Bohr Model Electron Movement Question

In summary, an electron in an excited state (r=4a0) can transition to a ground state (r=a0) by emitting a photon while existing in between the two states for a short period of time. This is due to the electron's wavefunction, which is non-zero at every position and only its most probable location (r=a0) is measured.
  • #1

Homework Statement



How does an electron get from an excited state (r = 4ao) to a ground state (r = ao) without being anywhere in between?

Homework Equations


The Attempt at a Solution



My only attempt would be to say that it does exist between for a short time, and during that time it emits a photon. The book I'm working with poses the question but lends no hint toward how to answer it, it simply states the electron "jumps" between states.
 
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  • #2
The idea is that the electron is described by a wavefunction, which is non-zero at every position... [itex]r=a_0[/itex] is just the most probable position for you to find an electron in the ground state, when you measure its position.

The electron's position doesn't jump from [itex]r=4a_0[/itex] to [itex]r=a_0[/itex], only its most probable location, upon measurement, makes that jump.
 
  • #3
Awesome, thank you so much.
 

1. What is the Bohr model of electron movement?

The Bohr model, or Bohr-Rutherford model, is a simplified representation of how electrons move around the nucleus of an atom. It proposes that electrons orbit the nucleus in specific energy levels, or shells, and can transition between these levels by absorbing or emitting energy.

2. What are the main limitations of the Bohr model?

One of the main limitations of the Bohr model is that it only works for atoms with one electron, such as hydrogen. It also does not accurately account for the behavior of electrons in more complex atoms. Additionally, the model does not explain why electrons do not lose energy as they orbit the nucleus, as classical physics would predict.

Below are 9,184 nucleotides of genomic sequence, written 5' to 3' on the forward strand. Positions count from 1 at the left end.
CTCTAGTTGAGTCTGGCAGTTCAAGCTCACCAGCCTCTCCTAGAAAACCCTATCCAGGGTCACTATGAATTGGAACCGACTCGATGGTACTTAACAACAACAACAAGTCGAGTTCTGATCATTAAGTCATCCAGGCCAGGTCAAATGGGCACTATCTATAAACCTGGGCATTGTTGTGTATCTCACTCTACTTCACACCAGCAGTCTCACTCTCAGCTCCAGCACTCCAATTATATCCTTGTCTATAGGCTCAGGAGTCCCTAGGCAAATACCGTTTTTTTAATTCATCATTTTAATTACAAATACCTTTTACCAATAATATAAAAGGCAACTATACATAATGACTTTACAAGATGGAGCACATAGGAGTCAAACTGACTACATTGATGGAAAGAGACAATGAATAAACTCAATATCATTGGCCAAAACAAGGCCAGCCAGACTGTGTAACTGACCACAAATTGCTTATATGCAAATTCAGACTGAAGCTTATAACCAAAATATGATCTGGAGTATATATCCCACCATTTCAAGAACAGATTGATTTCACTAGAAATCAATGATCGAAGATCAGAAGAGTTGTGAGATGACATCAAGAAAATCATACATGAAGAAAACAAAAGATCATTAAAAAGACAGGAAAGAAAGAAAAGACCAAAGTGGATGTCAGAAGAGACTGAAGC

3. How does the Bohr model explain the stability of atoms?

The Bohr model suggests that electrons occupy specific energy levels around the nucleus. These levels are stable because they represent the lowest energy state for the electrons to be in. When an electron absorbs or emits energy and moves between levels, it will eventually return to its stable state.

4. Can the Bohr model explain chemical bonding?

No, the Bohr model does not explain chemical bonding. It only describes how electrons move within an atom. To explain chemical bonding, we need to consider the behavior of electrons in the outermost energy level, or valence shell, of an atom.

5. How does the Bohr model relate to modern quantum mechanics?

The Bohr model was an important stepping stone in the development of modern quantum mechanics. While it has been replaced by more accurate models, the Bohr model still provides a conceptual framework for understanding atomic structure and the behavior of electrons. It helped scientists to understand that electrons do not move in a continuous orbit, but rather in a probabilistic cloud around the nucleus.

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